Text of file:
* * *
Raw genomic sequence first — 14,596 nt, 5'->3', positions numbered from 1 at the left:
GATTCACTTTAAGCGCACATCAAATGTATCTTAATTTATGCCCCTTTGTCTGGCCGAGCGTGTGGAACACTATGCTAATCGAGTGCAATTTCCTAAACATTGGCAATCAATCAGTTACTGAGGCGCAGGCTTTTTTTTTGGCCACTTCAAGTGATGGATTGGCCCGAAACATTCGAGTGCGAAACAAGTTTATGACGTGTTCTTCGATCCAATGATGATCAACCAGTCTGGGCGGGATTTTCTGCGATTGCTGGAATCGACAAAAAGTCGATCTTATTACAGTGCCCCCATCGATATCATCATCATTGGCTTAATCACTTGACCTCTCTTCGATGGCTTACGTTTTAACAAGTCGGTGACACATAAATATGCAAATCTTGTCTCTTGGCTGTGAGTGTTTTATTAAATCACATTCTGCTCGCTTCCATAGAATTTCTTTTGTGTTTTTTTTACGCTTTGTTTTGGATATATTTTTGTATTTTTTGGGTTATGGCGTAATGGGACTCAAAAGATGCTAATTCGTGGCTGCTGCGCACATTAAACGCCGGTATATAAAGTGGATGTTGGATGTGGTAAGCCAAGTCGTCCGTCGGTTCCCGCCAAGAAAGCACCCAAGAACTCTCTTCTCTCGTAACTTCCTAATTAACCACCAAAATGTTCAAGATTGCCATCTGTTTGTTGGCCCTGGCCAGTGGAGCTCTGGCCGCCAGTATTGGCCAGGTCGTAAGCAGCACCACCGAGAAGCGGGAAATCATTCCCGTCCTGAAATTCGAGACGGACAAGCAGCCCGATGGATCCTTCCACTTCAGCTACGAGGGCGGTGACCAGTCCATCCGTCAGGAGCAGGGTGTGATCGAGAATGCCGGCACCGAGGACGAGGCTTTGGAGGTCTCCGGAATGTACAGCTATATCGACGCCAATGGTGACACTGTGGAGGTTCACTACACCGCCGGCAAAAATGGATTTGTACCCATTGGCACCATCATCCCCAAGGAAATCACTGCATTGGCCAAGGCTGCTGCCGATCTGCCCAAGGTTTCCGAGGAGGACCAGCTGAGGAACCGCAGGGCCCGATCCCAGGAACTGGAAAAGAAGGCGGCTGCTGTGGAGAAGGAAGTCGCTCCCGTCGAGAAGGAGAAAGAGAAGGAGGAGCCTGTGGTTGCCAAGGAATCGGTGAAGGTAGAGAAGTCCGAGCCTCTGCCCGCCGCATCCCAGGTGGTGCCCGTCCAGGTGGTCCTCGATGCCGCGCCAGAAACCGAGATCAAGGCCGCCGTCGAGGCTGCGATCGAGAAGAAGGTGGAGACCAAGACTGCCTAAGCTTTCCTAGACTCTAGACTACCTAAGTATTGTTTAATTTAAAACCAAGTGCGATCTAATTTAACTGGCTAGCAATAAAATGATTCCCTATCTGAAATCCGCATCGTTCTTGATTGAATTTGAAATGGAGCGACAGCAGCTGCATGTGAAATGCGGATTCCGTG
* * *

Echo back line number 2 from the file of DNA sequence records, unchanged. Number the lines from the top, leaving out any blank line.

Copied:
GATTCACTTTAAGCGCACATCAAATGTATCTTAATTTATGCCCCTTTGTCTGGCCGAGCGTGTGGAACACTATGCTAATCGAGTGCAATTTCCTAAACATTGGCAATCAATCAGTTACTGAGGCGCAGGCTTTTTTTTTGGCCACTTCAAGTGATGGATTGGCCCGAAACATTCGAGTGCGAAACAAGTTTATGACGTGTTCTTCGATCCAATGATGATCAACCAGTCTGGGCGGGATTTTCTGCGATTGCTGGAATCGACAAAAAGTCGATCTTATTACAGTGCCCCCATCGATATCATCATCATTGGCTTAATCACTTGACCTCTCTTCGATGGCTTACGTTTTAACAAGTCGGTGACACATAAATATGCAAATCTTGTCTCTTGGCTGTGAGTGTTTTATTAAATCACATTCTGCTCGCTTCCATAGAATTTCTTTTGTGTTTTTTTTACGCTTTGTTTTGGATATATTTTTGTATTTTTTGGGTTATGGCGTAATGGGACTCAAAAGATGCTAATTCGTGGCTGCTGCGCACATTAAACGCCGGTATATAAAGTGGATGTTGGATGTGGTAAGCCAAGTCGTCCGTCGGTTCCCGCCAAGAAAGCACCCAAGAACTCTCTTCTCTCGTAACTTCCTAATTAACCACCAAAATGTTCAAGATTGCCATCTGTTTGTTGGCCCTGGCCAGTGGAGCTCTGGCCGCCAGTATTGGCCAGGTCGTAAGCAGCACCACCGAGAAGCGGGAAATCATTCCCGTCCTGAAATTCGAGACGGACAAGCAGCCCGATGGATCCTTCCACTTCAGCTACGAGGGCGGTGACCAGTCCATCCGTCAGGAGCAGGGTGTGATCGAGAATGCCGGCACCGAGGACGAGGCTTTGGAGGTCTCCGGAATGTACAGCTATATCGACGCCAATGGTGACACTGTGGAGGTTCACTACACCGCCGGCAAAAATGGATTTGTACCCATTGGCACCATCATCCCCAAGGAAATCACTGCATTGGCCAAGGCTGCTGCCGATCTGCCCAAGGTTTCCGAGGAGGACCAGCTGAGGAACCGCAGGGCCCGATCCCAGGAACTGGAAAAGAAGGCGGCTGCTGTGGAGAAGGAAGTCGCTCCCGTCGAGAAGGAGAAAGAGAAGGAGGAGCCTGTGGTTGCCAAGGAATCGGTGAAGGTAGAGAAGTCCGAGCCTCTGCCCGCCGCATCCCAGGTGGTGCCCGTCCAGGTGGTCCTCGATGCCGCGCCAGAAACCGAGATCAAGGCCGCCGTCGAGGCTGCGATCGAGAAGAAGGTGGAGACCAAGACTGCCTAAGCTTTCCTAGACTCTAGACTACCTAAGTATTGTTTAATTTAAAACCAAGTGCGATCTAATTTAACTGGCTAGCAATAAAATGATTCCCTATCTGAAATCCGCATCGTTCTTGATTGAATTTGAAATGGAGCGACAGCAGCTGCATGTGAAATGCGGATTCCGTG